I popped into my local hairdressers the other day for my bi-annual shearing. My hair is curly, and grows outwards and upwards rather than in long languorous waves down my back, and it was high time for a cut. There is neither rhyme nor reason for my choice of hairdresser, save that I never go to the same one twice. It is all far too intimate for a man of the law. On this particular day, I found myself in a salon called No More Hair From Hell, in Swindon.
An attractive woman in her early thirties ushered me to my seat, or rather, as she informed me, my "Alice," a top-of-the-range styling chair. In front of me were a mirror, a Majolica washbasin (of the Japanese ceramic, wall-mounted variety) and sundry tools of her trade. There was even, she proudly announced, an "Alchemy Argon Trolley," a discreetly understated trolley with five generous trays to accommodate all that the stylist needs. Her enthusiasm for the accoutrements of her workplace was rather touching, as was the understated style with which she covered my upper body in an appealing nylon cape.
All was in order, and I looked forward to hearing her say: "How would you like it?" But instead, she fluttered her eyelashes and captured my gaze in the mirror. She leant down towards my neck, all the while looking at me, and said: "My name is Sadie. Is everything OK at home?"
"Excuse me?" I said.
"Is everything, you know, all right with the wife?"
"Er, yes, everything’s fine, thanks."
"It’s just that if it’s not, I can help."
This was most unusual, and certainly too intimate. All the while Sadie gazed deeply into my eyes, as if we were regularly in the habit of discussing marital disaffection. Perhaps I should have put a halt to the conversation then, but hesitantly, I asked exactly what she meant.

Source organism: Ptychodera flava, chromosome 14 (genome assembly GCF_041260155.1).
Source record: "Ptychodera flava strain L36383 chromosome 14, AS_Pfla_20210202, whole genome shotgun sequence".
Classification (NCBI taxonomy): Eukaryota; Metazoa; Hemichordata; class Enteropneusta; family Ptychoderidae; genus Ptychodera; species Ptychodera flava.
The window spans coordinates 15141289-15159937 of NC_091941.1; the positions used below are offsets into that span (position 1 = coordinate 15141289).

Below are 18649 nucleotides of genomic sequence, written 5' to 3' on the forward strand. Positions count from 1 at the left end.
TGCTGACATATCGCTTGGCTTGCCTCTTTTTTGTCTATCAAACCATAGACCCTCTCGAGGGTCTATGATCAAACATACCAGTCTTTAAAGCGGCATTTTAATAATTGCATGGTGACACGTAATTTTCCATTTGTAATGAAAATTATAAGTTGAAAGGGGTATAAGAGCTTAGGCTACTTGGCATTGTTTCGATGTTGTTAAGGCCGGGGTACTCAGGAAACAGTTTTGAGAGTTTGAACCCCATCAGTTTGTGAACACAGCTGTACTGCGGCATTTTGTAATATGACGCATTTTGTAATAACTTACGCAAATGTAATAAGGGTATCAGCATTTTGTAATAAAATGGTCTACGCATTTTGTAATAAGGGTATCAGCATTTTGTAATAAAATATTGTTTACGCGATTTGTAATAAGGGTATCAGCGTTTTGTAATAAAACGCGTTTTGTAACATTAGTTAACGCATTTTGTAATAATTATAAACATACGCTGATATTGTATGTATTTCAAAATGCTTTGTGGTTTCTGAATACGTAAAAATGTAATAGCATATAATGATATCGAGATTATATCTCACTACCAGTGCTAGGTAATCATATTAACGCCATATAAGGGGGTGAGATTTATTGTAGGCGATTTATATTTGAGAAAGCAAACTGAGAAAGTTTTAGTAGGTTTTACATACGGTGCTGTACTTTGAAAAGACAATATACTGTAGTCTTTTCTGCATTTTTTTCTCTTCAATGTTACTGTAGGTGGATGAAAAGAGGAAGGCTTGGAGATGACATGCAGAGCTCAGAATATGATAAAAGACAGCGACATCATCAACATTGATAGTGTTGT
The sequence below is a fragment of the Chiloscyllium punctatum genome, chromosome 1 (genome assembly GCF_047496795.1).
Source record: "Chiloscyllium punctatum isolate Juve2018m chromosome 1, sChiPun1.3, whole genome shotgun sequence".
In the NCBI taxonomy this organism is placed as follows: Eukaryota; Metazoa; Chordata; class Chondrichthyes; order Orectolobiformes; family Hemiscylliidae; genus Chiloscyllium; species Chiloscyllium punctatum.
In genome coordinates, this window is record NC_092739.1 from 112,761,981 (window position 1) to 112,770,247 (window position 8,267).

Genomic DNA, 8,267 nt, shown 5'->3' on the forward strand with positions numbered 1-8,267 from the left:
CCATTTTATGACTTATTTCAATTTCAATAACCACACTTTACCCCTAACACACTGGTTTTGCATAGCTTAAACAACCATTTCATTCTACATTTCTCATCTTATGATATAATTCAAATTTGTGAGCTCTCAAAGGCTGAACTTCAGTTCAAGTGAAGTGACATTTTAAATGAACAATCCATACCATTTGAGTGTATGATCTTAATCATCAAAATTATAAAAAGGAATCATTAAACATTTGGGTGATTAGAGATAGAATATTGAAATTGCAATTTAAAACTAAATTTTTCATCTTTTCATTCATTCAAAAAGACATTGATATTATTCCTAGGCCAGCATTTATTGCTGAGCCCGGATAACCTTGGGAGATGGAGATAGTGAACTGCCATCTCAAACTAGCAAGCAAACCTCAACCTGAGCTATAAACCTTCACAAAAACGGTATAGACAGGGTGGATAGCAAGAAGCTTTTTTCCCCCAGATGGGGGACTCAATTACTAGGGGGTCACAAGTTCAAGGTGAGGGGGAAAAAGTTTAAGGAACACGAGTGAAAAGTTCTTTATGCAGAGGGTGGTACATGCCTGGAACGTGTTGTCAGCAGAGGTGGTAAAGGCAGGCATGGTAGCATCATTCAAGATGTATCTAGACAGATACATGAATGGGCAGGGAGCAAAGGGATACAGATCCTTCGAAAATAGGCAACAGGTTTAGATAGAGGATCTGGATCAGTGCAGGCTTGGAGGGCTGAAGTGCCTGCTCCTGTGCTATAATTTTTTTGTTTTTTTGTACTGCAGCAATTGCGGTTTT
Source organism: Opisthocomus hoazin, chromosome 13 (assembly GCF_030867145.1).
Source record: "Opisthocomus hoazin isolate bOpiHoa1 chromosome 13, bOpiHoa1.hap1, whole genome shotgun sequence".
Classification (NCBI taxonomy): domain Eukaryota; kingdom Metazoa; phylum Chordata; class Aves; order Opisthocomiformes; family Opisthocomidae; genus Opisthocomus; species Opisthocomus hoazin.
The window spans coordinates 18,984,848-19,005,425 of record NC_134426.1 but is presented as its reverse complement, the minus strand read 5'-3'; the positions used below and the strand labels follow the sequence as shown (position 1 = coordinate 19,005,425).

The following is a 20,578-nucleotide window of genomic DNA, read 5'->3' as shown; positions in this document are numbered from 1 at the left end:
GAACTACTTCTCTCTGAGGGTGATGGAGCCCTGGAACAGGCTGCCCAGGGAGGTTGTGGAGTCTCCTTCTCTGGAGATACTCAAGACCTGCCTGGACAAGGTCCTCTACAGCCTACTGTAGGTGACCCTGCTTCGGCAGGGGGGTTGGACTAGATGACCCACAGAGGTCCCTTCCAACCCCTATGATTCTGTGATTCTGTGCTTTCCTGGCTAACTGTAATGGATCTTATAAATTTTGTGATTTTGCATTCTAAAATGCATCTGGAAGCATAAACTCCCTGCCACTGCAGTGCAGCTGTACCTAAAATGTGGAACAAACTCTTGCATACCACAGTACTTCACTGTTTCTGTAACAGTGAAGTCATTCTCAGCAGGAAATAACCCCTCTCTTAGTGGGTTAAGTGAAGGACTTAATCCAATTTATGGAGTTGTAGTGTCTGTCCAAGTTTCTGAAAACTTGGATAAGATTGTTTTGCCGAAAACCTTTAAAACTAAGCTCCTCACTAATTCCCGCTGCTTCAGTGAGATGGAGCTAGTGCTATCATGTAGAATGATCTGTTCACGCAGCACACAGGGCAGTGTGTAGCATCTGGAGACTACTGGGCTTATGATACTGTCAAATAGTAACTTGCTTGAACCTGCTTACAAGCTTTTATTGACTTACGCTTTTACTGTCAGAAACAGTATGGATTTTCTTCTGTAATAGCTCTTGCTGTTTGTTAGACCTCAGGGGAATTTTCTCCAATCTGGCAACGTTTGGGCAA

"Well," said Sadie, picking up a pair of scissors, "we like to think we’re more than just hairdressers here. We pride ourselves on listening to our customers and giving them a sympathetic ear. You can tell us anything you like, anytime you like, anyway you like, and it won’t cost you a penny extra." She put down the scissors and stood upright, her hands on her hips, and then said, in an almost matronly manner: "Do tell if anything’s not, you know, going so well. We all have our gripes, and it’s good to get them off our chests. You men find it so difficult to be intimate, but I’m just a hairdresser who wants to listen, who wants to help. Is everything, you know, alright in bed?"
"What?" I said.
"Well, I was just thinking, a lot of men have affairs. You might be having one and your sex life at home might have gone down a bit, possibly even disappeared. But it probably wouldn’t be your fault. In fact it might be a good thing and you might want to separate from your wife, which could be best for all concerned, including the children. And if that were true, you could tell me all about it and I could help."
"Look," I said, "I came in for a haircut. Can’t you just ask me what I’d like done and get on with it?"
Sadie looked crestfallen. I got up, turned to her and said: "What on earth is wrong?"
She sat down in the Alice and confessed that a law firm had written to her. "Is that so bad?" I asked. Sadly, it was.
It transpired that a nearby firm had followed the lead of Salisbury practice Trethowans, whose head of family law, Andrew Mercer, recently wrote to various Salisbury hairdressers offering cash if they referred customers who revealed that they had marital problems. "We’ll pay you £75 per referred case!" waxed Mr Mercer, helpfully – as a family lawyer might – pointing out that apparently six out of 10 marriages end in divorce and that the average length of a marriage is now under 10 years.
Sadie had buckled under the weight of temptation. "I didn’t want to do it at first, but I thought ‘well, I could save for another Alice with the money.’ So I gave in. But I don’t know if it’s me. Maybe I should stick to cutting hair and talking normally." Then she said: "Is this kind of letter normal?"
"It is important to note that neither Trethowans nor the firm which has written to you are acting contrary to Law Society guidelines," I replied. "So in that sense, it is perfectly normal. But I’d say that it’s also insensitive, mercenary and corrosive."
Sadie gestured to the Alice. "How would you like it?" she asked. Then, as if she couldn’t help herself, she said: "And is everything, you know, OK at home?"
Standing there in my nylon cape, it struck me that what Justice Raymond George Reynolds described in 1982 as "the noblesse of the robe, the collegiate pride of a learned profession" was now as meaningful as the strands of hair on the floor.